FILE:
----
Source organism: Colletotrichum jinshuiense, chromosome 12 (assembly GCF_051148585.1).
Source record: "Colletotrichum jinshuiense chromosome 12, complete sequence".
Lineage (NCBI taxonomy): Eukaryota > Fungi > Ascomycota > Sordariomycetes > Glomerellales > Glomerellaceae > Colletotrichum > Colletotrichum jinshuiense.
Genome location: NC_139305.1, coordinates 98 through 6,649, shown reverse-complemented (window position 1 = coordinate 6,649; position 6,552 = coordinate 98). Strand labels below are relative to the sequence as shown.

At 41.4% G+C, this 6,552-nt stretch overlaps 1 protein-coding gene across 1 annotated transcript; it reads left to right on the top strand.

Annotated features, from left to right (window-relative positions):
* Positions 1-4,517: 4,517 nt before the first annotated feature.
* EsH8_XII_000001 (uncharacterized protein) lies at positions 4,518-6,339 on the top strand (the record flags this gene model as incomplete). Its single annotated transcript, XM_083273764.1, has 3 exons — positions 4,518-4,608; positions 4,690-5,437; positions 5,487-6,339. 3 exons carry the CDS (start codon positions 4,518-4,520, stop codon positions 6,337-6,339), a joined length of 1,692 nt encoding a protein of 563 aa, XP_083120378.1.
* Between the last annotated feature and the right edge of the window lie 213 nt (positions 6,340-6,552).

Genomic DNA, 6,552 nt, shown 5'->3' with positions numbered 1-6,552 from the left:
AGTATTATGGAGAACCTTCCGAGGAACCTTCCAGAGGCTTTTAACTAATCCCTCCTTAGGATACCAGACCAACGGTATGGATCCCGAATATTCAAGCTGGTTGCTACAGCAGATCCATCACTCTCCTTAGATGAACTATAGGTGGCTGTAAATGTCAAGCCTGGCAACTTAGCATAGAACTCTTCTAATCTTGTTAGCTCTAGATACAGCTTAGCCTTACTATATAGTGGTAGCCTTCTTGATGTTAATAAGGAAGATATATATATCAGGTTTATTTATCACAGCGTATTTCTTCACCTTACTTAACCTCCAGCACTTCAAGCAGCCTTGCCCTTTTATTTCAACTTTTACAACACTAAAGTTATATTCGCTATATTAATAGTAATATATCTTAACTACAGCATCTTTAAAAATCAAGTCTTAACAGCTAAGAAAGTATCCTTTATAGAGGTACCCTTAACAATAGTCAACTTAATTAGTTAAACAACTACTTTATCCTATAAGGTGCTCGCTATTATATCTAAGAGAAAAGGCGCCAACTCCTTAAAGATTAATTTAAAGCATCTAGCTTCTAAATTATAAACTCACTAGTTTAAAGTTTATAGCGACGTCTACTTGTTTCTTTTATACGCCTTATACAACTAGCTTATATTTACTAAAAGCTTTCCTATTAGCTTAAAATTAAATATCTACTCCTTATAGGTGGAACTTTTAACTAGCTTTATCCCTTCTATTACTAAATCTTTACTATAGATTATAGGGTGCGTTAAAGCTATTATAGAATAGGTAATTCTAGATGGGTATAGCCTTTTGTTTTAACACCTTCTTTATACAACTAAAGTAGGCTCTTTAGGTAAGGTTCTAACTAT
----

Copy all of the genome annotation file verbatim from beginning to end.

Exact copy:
Source organism: Colletotrichum jinshuiense, chromosome 12 (assembly GCF_051148585.1).
Source record: "Colletotrichum jinshuiense chromosome 12, complete sequence".
Lineage (NCBI taxonomy): Eukaryota > Fungi > Ascomycota > Sordariomycetes > Glomerellales > Glomerellaceae > Colletotrichum > Colletotrichum jinshuiense.
Genome location: NC_139305.1, coordinates 98 through 6,649, shown reverse-complemented (window position 1 = coordinate 6,649; position 6,552 = coordinate 98). Strand labels below are relative to the sequence as shown.

At 41.4% G+C, this 6,552-nt stretch overlaps 1 protein-coding gene across 1 annotated transcript; it reads left to right on the top strand.

Annotated features, from left to right (window-relative positions):
* Positions 1-4,517: 4,517 nt before the first annotated feature.
* EsH8_XII_000001 (uncharacterized protein) lies at positions 4,518-6,339 on the top strand (the record flags this gene model as incomplete). Its single annotated transcript, XM_083273764.1, has 3 exons — positions 4,518-4,608; positions 4,690-5,437; positions 5,487-6,339. 3 exons carry the CDS (start codon positions 4,518-4,520, stop codon positions 6,337-6,339), a joined length of 1,692 nt encoding a protein of 563 aa, XP_083120378.1.
* Between the last annotated feature and the right edge of the window lie 213 nt (positions 6,340-6,552).

Genomic DNA, 6,552 nt, shown 5'->3' with positions numbered 1-6,552 from the left:
AGTATTATGGAGAACCTTCCGAGGAACCTTCCAGAGGCTTTTAACTAATCCCTCCTTAGGATACCAGACCAACGGTATGGATCCCGAATATTCAAGCTGGTTGCTACAGCAGATCCATCACTCTCCTTAGATGAACTATAGGTGGCTGTAAATGTCAAGCCTGGCAACTTAGCATAGAACTCTTCTAATCTTGTTAGCTCTAGATACAGCTTAGCCTTACTATATAGTGGTAGCCTTCTTGATGTTAATAAGGAAGATATATATATCAGGTTTATTTATCACAGCGTATTTCTTCACCTTACTTAACCTCCAGCACTTCAAGCAGCCTTGCCCTTTTATTTCAACTTTTACAACACTAAAGTTATATTCGCTATATTAATAGTAATATATCTTAACTACAGCATCTTTAAAAATCAAGTCTTAACAGCTAAGAAAGTATCCTTTATAGAGGTACCCTTAACAATAGTCAACTTAATTAGTTAAACAACTACTTTATCCTATAAGGTGCTCGCTATTATATCTAAGAGAAAAGGCGCCAACTCCTTAAAGATTAATTTAAAGCATCTAGCTTCTAAATTATAAACTCACTAGTTTAAAGTTTATAGCGACGTCTACTTGTTTCTTTTATACGCCTTATACAACTAGCTTATATTTACTAAAAGCTTTCCTATTAGCTTAAAATTAAATATCTACTCCTTATAGGTGGAACTTTTAACTAGCTTTATCCCTTCTATTACTAAATCTTTACTATAGATTATAGGGTGCGTTAAAGCTATTATAGAATAGGTAATTCTAGATGGGTATAGCCTTTTGTTTTAACACCTTCTTTATACAACTAAAGTAGGCTCTTTAGGTAAGGTTCTAACTAT